KATHMANDU, Sept 2: Almost every year, the government floats some new policies during the rainy season expressing its promptness to resolve the recurring problem of fertilizer shortage. But the problem stands still as farmers face the same perennial problem without any hint of relief when the plantation begins in their rice fields.
KATHMANDU, Aug 17: The Ministry of Agriculture and Livestock Development (MoALD) has pledged yet another time that it will avail the urea fertilizer to the farmers in the next one week. The assurance comes at a time when farmers have almost completed rice plantation, and are at the stage of top dressing.
Recently, Minister for Agriculture and Livestock Development Ghanashayam Bhsual said that agriculture sector has been deliberately ruined in the last 30-40 years. Ruin means collapse or complete destruction. Is there complete destruction of our agriculture system? Or has Nepali agriculture collapsed? If so, agriculture in Nepal would have been non-functional by now.
KATHMANDU, June 24: Chemical fertilizer imported by Nepal is stuck at the Indian port after the Indian authorities turned reluctant to facilitate movement of the Nepal-bound cargo of the agriculture essential. This has created an acute shortage of chemical fertilizer as the rice plantation season began in the country with the onset of the rainy season.
KATHMANDU, May 28: Prioritising the agriculture sector, the government has introduced a number of farmers-focused programs through the budget for the next fiscal year 2020/21, allocating Rs 41 billion for the promotion of agricultural produce and Rs 27 billion for irrigation alone.
Amid deepening crisis of Covid-19, scores of opinions have been thrown by various scholars suggesting that the government should employ the overseas Nepali migrant returnees in farm production. Some experts further state that it is high time for Nepal to rope in youths to the farm sector which has long been neglected and can generate ample employment opportunities. Very true.
The coronavirus pandemic is forcing Nepalis to rethink the path of development. We are entering a new reality of frequent global pandemics and of ensuing recessions in which each society must seek to meet its own basic needs. At this time, there is a lot that we Nepalis can learn from the way we have, until just recently, been.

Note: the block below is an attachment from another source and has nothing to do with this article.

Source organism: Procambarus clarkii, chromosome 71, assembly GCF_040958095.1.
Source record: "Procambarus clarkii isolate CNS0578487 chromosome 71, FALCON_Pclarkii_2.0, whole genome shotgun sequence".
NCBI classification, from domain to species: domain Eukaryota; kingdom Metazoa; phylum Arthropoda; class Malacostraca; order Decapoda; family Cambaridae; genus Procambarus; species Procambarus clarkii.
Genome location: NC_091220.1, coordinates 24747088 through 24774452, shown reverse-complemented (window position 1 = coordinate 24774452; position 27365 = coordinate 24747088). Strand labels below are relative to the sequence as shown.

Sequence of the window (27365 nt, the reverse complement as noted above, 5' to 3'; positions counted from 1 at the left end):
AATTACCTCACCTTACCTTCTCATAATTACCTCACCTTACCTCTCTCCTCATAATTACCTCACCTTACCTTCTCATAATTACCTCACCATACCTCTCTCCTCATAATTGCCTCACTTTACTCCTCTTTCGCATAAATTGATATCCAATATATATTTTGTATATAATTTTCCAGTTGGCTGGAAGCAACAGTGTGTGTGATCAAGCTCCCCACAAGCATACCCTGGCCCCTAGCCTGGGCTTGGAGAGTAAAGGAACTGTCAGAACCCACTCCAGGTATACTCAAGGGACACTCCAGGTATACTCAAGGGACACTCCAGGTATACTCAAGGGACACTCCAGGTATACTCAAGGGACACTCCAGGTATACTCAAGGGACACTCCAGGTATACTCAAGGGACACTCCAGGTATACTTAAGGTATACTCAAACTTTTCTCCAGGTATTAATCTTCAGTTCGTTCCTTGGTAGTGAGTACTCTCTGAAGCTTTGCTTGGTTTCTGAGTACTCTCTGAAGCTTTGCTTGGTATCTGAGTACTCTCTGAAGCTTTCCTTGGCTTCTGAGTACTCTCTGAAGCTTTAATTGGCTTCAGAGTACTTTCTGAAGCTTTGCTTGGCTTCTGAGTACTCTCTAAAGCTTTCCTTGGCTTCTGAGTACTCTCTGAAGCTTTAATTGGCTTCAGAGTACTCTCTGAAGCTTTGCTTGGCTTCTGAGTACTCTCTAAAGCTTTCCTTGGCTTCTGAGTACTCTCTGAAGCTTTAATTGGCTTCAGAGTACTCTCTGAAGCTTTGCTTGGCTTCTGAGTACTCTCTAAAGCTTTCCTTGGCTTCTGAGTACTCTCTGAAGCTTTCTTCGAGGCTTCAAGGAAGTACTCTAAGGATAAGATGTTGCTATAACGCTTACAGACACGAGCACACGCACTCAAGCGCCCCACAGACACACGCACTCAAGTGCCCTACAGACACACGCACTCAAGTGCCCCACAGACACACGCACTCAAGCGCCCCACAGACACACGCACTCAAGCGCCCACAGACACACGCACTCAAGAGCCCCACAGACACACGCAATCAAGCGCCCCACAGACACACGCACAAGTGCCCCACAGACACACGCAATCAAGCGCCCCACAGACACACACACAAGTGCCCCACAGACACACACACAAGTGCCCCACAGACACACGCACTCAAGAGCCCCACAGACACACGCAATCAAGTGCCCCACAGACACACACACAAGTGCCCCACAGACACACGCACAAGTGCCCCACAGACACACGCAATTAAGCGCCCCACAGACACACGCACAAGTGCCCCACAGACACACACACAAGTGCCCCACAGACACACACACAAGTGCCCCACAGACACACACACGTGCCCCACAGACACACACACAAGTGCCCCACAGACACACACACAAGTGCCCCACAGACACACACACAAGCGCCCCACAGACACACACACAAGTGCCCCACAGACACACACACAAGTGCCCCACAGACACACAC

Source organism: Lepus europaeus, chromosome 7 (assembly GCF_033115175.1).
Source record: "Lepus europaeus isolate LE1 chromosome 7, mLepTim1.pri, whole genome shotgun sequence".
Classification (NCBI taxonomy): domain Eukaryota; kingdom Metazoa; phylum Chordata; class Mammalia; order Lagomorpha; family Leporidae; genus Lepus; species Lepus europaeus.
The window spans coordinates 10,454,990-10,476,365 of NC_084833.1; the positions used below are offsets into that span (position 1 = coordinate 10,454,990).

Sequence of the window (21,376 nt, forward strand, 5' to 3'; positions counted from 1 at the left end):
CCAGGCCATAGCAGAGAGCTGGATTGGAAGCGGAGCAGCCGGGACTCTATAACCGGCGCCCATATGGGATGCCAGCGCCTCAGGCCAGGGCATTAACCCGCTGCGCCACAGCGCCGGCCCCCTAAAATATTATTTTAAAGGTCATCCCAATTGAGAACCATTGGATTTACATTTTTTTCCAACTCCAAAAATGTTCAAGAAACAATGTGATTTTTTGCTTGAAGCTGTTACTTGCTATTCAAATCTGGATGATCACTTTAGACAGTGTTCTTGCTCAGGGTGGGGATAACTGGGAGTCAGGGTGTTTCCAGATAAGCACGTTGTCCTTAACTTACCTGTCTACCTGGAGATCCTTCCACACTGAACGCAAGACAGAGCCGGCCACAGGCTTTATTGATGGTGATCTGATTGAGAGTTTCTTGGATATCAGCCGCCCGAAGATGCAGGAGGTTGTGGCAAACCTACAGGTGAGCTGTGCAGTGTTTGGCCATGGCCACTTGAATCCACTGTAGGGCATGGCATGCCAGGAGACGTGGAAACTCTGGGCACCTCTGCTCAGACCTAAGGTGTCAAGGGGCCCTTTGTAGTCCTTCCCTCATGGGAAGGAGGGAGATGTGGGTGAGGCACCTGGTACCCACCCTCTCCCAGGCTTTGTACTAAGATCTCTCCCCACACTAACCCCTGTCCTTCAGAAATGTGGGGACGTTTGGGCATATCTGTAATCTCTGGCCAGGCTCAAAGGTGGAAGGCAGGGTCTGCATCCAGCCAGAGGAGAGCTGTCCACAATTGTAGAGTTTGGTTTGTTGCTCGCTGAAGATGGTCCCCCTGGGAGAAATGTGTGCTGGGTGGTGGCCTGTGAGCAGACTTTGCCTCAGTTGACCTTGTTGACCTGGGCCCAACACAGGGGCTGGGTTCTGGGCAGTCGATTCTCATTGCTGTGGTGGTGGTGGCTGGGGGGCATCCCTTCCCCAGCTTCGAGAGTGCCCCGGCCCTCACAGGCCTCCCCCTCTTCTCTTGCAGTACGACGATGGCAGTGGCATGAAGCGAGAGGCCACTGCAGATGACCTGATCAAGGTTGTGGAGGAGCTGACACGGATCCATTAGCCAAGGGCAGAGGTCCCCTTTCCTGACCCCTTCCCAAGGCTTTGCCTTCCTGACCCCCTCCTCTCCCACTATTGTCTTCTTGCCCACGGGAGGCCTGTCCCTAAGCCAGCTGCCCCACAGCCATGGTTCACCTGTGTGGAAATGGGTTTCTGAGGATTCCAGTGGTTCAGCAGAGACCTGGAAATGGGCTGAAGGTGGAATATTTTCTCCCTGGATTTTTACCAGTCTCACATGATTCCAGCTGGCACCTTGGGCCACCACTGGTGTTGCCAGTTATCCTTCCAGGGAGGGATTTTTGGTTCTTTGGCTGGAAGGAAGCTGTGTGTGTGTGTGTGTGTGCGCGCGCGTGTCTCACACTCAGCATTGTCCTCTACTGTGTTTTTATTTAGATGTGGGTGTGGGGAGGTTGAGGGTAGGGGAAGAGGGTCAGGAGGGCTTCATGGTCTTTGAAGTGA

Although the COVID-19 pandemic is primarily a public health crisis, experts are now voicing their concerns that the virus could have a much broader impact on the global economy. The UN's trade and development agency says the slowdown caused by the coronavirus outbreak could cost the global economy up to two trillion dollars this year. It will certainly impact agriculture as well. Some agriculture experts and entrepreneurs have made some observations that social distancing, reduced social and religious functions, minimizing travel, avoiding crowds, closures, and other protective practices will have impact on markets and prices of food items, dairy products, meat, flowers, and ornamental plants. There is a supply chain slowdown affecting the transportation of fertilizer, fuel, and other production inputs.
Agronomy, livestock and horticulture are the three major sub-sectors of agriculture. If we review past developmental efforts of Nepali agriculture, we find that agronomy (a branch of agriculture dealing with field-crop production) was on the top priority in terms of public sector investment and human resource development followed by livestock.
KATHMANDU, Feb 11: While Garima-seed victims run from pillar to post for compensation, the government has formed yet another committee to study the loss of paddy crop suffered by farmers due to use of defective seeds.
PALPA, Feb 3: A famous tourist destination aside, Rampur in Palpa district is proving to be an agricultural zone. Rampur municipality-6 is ahead of the total 10 wards in the production of agricultural produce. Farmers in the village have cultivated banana farming on approximately 40 ropani ( one ropani is equivalent to 5476 square feet).
BHAIRAHAWA, Jan 7: Rohit Kumar Pasi, 37, from Siyari Rural Municipality-4 spends most of time at farm taking care of bananas. When he shifted to banana farming from vegetables last year, he was not sure if it was worthwhile. But even within a year, he finds it more profitable than vegetable farming.
KATHMANDU, Jan 3: The owner of Annapurna Sugar Mill Rakesh Agrawal has informed the Ministry of Industry, Commerce and Supplies (MoICS) that a total of Rs 5 million due amount has been paid to the sugarcane farmers on Thursday and Friday.